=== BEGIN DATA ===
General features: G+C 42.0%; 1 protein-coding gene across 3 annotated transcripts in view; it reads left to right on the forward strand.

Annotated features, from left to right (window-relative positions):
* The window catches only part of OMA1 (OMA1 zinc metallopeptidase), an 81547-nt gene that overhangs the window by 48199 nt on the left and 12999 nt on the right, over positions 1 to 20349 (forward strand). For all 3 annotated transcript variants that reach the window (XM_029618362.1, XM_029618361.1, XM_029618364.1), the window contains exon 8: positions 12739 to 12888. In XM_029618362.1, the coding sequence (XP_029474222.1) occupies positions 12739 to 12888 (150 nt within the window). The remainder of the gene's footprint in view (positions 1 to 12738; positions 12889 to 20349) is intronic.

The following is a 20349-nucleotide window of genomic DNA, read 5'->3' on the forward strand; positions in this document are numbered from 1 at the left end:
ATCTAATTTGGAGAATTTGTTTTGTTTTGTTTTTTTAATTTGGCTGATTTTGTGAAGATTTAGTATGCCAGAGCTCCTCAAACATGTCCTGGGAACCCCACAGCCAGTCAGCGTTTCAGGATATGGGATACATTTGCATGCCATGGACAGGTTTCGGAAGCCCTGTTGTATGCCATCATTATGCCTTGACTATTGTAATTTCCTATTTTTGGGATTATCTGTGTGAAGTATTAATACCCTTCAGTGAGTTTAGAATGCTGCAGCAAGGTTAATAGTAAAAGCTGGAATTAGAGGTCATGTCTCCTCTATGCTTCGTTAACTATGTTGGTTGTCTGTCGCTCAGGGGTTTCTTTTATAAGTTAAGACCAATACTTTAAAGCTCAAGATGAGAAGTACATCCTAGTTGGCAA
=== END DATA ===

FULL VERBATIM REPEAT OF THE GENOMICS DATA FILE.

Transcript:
General features: G+C 42.0%; 1 protein-coding gene across 3 annotated transcripts in view; it reads left to right on the forward strand.

Annotated features, from left to right (window-relative positions):
* The window catches only part of OMA1 (OMA1 zinc metallopeptidase), an 81547-nt gene that overhangs the window by 48199 nt on the left and 12999 nt on the right, over positions 1 to 20349 (forward strand). For all 3 annotated transcript variants that reach the window (XM_029618362.1, XM_029618361.1, XM_029618364.1), the window contains exon 8: positions 12739 to 12888. In XM_029618362.1, the coding sequence (XP_029474222.1) occupies positions 12739 to 12888 (150 nt within the window). The remainder of the gene's footprint in view (positions 1 to 12738; positions 12889 to 20349) is intronic.

The following is a 20349-nucleotide window of genomic DNA, read 5'->3' on the forward strand; positions in this document are numbered from 1 at the left end:
ATCTAATTTGGAGAATTTGTTTTGTTTTGTTTTTTTAATTTGGCTGATTTTGTGAAGATTTAGTATGCCAGAGCTCCTCAAACATGTCCTGGGAACCCCACAGCCAGTCAGCGTTTCAGGATATGGGATACATTTGCATGCCATGGACAGGTTTCGGAAGCCCTGTTGTATGCCATCATTATGCCTTGACTATTGTAATTTCCTATTTTTGGGATTATCTGTGTGAAGTATTAATACCCTTCAGTGAGTTTAGAATGCTGCAGCAAGGTTAATAGTAAAAGCTGGAATTAGAGGTCATGTCTCCTCTATGCTTCGTTAACTATGTTGGTTGTCTGTCGCTCAGGGGTTTCTTTTATAAGTTAAGACCAATACTTTAAAGCTCAAGATGAGAAGTACATCCTAGTTGGCAA